Parkinson's law and architectural hubris
Beware of 'iconic' buildings with funny names; they often presage economic collapse.
My college art history courses never went deep enough into architecture to make me fully fluent in the vocabulary of volutes and pilasters and such, although I couldn't always resist showing off what I knew. I once described my office to a visitor as being in a "Greek Revival" building. It was the right term, but probably didn't help my visitor find me.
Lately I've run across architectural vocabulary of a different sort: the goofy but often painfully apt nicknames bestowed on so-called iconic buildings.
A recent report by Mark Gilbert in Bloomberg Businessweek took note of several high-profile – quite literally high-profile – office towers under construction in London. There's the Leadenhall Building, aka the "Cheese Grater." Construction is on hold but set to resume next year. Near St. Paul's Cathedral, something known as the "Walkie-Talkie" building is under construction.
But all too often, Mr. Gilbert writes, what goes up – and up and up – architecturally is followed by what tanks financially. The Greek term is hubris, excessive pride. A few years after Swiss Reinsurance moved into its 40-story "Gherkin," in 2004, the British economy went into recession. The completion of two previous "tallest" buildings – Canary Wharf Tower in 1990 and NatWest Tower, London's tallest building in 1980 – also coincided with recessions.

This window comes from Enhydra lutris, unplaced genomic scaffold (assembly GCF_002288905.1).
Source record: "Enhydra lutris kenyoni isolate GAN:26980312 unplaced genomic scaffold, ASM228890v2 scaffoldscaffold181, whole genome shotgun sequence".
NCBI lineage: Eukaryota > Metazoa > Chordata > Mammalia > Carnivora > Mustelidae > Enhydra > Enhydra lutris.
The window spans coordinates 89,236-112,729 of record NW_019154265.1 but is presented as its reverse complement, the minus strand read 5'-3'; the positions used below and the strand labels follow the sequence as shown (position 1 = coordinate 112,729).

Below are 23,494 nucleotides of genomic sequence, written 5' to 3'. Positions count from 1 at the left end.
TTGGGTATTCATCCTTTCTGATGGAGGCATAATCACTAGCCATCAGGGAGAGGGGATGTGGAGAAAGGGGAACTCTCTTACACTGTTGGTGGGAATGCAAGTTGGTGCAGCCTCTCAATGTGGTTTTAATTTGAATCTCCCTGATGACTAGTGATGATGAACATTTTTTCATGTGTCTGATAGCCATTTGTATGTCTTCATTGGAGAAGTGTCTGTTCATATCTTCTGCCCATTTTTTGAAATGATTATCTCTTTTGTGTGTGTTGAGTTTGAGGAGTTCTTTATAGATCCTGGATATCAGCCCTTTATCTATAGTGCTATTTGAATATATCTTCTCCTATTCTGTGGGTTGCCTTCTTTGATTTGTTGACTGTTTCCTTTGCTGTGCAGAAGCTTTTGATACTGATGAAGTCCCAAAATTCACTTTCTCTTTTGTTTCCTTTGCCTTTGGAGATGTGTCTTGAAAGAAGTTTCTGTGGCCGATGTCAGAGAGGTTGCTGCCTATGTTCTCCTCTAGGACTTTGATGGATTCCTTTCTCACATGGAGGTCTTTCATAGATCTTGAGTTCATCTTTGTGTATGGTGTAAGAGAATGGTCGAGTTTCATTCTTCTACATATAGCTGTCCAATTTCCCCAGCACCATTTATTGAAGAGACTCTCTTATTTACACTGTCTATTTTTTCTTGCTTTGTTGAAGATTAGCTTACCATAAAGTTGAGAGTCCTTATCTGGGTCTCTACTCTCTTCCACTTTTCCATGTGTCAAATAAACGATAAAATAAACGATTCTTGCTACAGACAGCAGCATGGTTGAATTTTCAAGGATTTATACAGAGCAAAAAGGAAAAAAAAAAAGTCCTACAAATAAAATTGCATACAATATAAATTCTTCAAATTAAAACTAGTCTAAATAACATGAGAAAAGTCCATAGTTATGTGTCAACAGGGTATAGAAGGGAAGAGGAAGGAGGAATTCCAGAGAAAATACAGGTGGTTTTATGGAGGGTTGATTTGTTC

Architectural critics distinguish between buildings that call attention to themselves as objects and those that create a space, that help make a place – as the bow-front townhouses of Louisburg Square on Boston's Beacon Hill, for instance, create a sort of outdoor room. The "Gherkin" and the "Cheese Grater" are "object" buildings.
Meanwhile, David Brussat, who writes on architecture at the Providence Journal, has been following this tale of towers from another perspective: how well they work as architecture. He calls London "the world capital of buildings with derisive monikers" and writes, "The nicknames fill in for the absence of formal clarity, the purpose of which is to reveal a building's function. Banks no longer look like banks, churches no longer look like churches, city halls no longer look like city halls, etc. So people call them what they do look like, and the more ridiculous the better."
I wonder what C. Northcote Parkinson would have thought of the Cheese Grater. He is best known for his law that "work will expand to the time available." But he also wrote about how, when organizations grow into larger buildings, they tend to lose their dynamism. He wrote long before computers. But he would have completely understood the difference between a start-up in a garage and an established company with a sprawling corporate campus.
I suspect he would have had ideas about the value to a business of being located in a building that is part of a place rather than one that towers over one.
Not all names for buildings are what Mr. Brussat calls "derisive monikers." The Potato and Onion Building in Pittsburgh, for instance, a brick warehouse now being adapted for offices and shops, came by its name honestly, by storing potatoes and onions. It's an example of an architectural vocabulary that is down to earth and innocent of hubris.